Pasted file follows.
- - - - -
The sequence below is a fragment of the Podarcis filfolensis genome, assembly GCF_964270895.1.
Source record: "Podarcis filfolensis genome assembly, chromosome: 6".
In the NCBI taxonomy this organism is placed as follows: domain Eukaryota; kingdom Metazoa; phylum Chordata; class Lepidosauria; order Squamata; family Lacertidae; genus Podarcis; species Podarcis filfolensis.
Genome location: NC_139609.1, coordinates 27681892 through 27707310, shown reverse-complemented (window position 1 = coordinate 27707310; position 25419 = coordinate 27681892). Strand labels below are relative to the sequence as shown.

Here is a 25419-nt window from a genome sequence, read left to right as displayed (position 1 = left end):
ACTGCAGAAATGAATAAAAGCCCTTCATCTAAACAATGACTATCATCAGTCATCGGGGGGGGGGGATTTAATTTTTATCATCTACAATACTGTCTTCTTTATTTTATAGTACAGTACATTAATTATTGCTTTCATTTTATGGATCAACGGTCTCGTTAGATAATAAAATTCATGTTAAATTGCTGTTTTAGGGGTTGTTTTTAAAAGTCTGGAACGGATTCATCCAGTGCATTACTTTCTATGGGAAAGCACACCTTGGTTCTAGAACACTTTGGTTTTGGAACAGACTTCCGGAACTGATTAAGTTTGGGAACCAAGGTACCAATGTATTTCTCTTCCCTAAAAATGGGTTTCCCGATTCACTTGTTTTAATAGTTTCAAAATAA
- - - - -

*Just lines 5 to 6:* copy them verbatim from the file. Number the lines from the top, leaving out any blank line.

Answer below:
Here is a 25419-nt window from a genome sequence, read left to right as displayed (position 1 = left end):
ACTGCAGAAATGAATAAAAGCCCTTCATCTAAACAATGACTATCATCAGTCATCGGGGGGGGGGGATTTAATTTTTATCATCTACAATACTGTCTTCTTTATTTTATAGTACAGTACATTAATTATTGCTTTCATTTTATGGATCAACGGTCTCGTTAGATAATAAAATTCATGTTAAATTGCTGTTTTAGGGGTTGTTTTTAAAAGTCTGGAACGGATTCATCCAGTGCATTACTTTCTATGGGAAAGCACACCTTGGTTCTAGAACACTTTGGTTTTGGAACAGACTTCCGGAACTGATTAAGTTTGGGAACCAAGGTACCAATGTATTTCTCTTCCCTAAAAATGGGTTTCCCGATTCACTTGTTTTAATAGTTTCAAAATAA